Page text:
In The Weeds

anxiety, drugs, sex

I spent years lying next to someone with limited ability for sexual response while encased in an exclusive, monogamous, domestic arrangement. So, interacting with people whose arousal is expressly pronounced, people in active pursuit of coital congress, was something of a revelation. It’s the sort of thing that makes one choose inappropriate partners.

This is commonly known as being on the rebound, of course. And that’s how I found myself smoking weed again with Birch. She remains easily the *craziest* person I’ve ever known. By that I do not mean wild or fun. I mean she was a sociopath.

Birch told me that when she was out walking around, if she encountered a (hetero) couple holding hands, she would stare into the guy’s eyes alluringly to see if he would let go of his girlfriend’s hand. If he did, she’d feel a tingle of self-worth.

One night, I was sitting in her apartment, high as a fly and drinking a vodka concoction, when she came out of the bathroom with a bottle of perfume. It was one of the fragrances I sold at work, but I’d never seen an example of it out in the real world before. She spritzed it around in the air and danced into the mist. “I love this shit,” she said. “Do you think we can get a discount?”

Birch was what they called in the Beauty Industry, a devotee. Maybe even an evangelist. If social media influencing could have been a thing back then, she’d surely have been a huckster for swag. But this was back in 2010, thank heavens.

We were supposed to meet some friends of mine at the movies, but Birch was taking a long time to get ready, deliberately, I believe, since everything she did seemed cunning and transactional. So I got too high and had a panic attack pondering the nature of human relationships and life as we know it.

From age 17-24, I smoked weed all the time. In the beginning, it just felt great. Like I was floating above the crowd on a secret cloud of grace and love. By the end, it freaked me out a lot and I started obsessing over physical minutia, unaware that by altering my sense of perception, what I then perceived to be altered was simply a projection of my altered sense of perception. In other words… ah forget it. I sometimes thought I had trouble breathing, but the shortness of breath was probably just another element of anxiety, exasperated by the worry that it was something else.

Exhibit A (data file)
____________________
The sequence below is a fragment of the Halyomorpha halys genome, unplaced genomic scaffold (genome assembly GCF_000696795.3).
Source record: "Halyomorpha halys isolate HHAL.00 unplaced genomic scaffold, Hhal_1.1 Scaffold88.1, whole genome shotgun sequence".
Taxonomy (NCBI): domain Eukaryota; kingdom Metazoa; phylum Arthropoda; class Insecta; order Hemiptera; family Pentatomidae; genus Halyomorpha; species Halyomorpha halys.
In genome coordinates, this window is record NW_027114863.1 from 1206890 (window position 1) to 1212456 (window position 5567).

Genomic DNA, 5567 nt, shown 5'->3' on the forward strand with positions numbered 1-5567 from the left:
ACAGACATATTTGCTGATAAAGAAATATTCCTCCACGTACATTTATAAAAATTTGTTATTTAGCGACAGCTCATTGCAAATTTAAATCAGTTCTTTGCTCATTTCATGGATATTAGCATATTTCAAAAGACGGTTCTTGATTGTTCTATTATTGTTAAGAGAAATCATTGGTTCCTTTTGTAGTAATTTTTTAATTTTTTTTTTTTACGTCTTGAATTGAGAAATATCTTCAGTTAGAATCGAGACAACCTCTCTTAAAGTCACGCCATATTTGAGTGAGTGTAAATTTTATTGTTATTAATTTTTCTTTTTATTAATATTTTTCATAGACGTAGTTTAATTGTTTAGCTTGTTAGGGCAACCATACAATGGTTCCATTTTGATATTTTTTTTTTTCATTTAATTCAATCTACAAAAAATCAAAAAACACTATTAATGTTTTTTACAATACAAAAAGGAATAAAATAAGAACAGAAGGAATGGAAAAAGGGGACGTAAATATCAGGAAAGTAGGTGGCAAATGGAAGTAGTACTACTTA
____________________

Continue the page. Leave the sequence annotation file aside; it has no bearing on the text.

Once, I walked to the hospital, but I just sat on a bench outside until my high went down. There were no stories in the news about people going to the emergency room after consuming too many edibles in states where cannabis had been legalized for recreational use. This was back in The Nineties. You couldn’t find edibles unless your friend’s hippie aunt randomly showed up at a party. Otherwise, you rolled up a joint, packed a pipe, took a bong hit. Maybe you smoked a blunt if that was your thing.

I believe I was addicted to marijuana, although I guess it’s debatable whether I was chemically dependent on it. A former heroin junkie friend of mine said he thought weed was addictive, just not the same way as smack. “It won’t make you steal your mom’s DVD player and sell it, but it will make you call everyone you know to get some before a pinball tournament. And feel really sad if you can’t score.”

But I don’t think comparing the severity of addiction is a useful way to look at it. Substances tend to have a personality that comes out the deeper one gets. Why do some cokeheads do up the whole stash and then call their guy back several times in the same night? It’s an upper. They can’t get to sleep, so why not keep going? Why do meth users sleep in dumpsters? I’m not really sure.

I know that everyone considers those hard drugs differently, and I do, too. But I also know what a craving feels like. I know that smoking a lot of weed gives a person a tolerance to the point that they don’t even feel very high. And that the best way to get high again is to stop smoking (or eating) it for a while, and most of my stony friends are incapable of doing this.

Also, most of the people I know who fill their “free time” or their non-work waking hours stoned are generally miserable. If they can’t get high, they won’t go stick up a corner store. They won’t sell off all their stuff and then break into their neighbor’s house and sell off all their stuff, too. They won’t sleep on the street or lease their body parts. But like I said, it’s not comparative. Drunks don’t do that either. And a lot of drunks cannot function, socially speaking anyway, without being drunk, and do not really function while being drunk either. Most of my friends, myself included, figure out ways to never run out of weed.

For anxiety, I just don’t find it to be beneficial. At least, not the brain-scrambling kind. It’s just too hard for me to relax on that shit. And when I was smoking, nobody was talking about Indica versus Sativa. We were talking about dank, chronic, kind bud, good shit, the bomb. And we smoked whatever the fuck was around.

After Birch successfully took too long to make it to the movie, my mind exploded. I saw my life in humanity like a wave pattern, this series of partners pulling me in uncomfortable directions. But it wasn’t sinister. It was like water running through a canyon, shaping its walls by the natural occurrence of accumulation, gravity, rock formation, heat. Indifferent, you know? Powerless. There is no free will. Or so it seemed.

I saw myself from afar, out of body like. This was a common symptom of generalized anxiety disorder for me, amplified by the wrong kind of weed. So I became agitated, nervous. Mouth gone dry, face flushed, heart racing. I knew from CBT what these things were and how to manage my perception of them.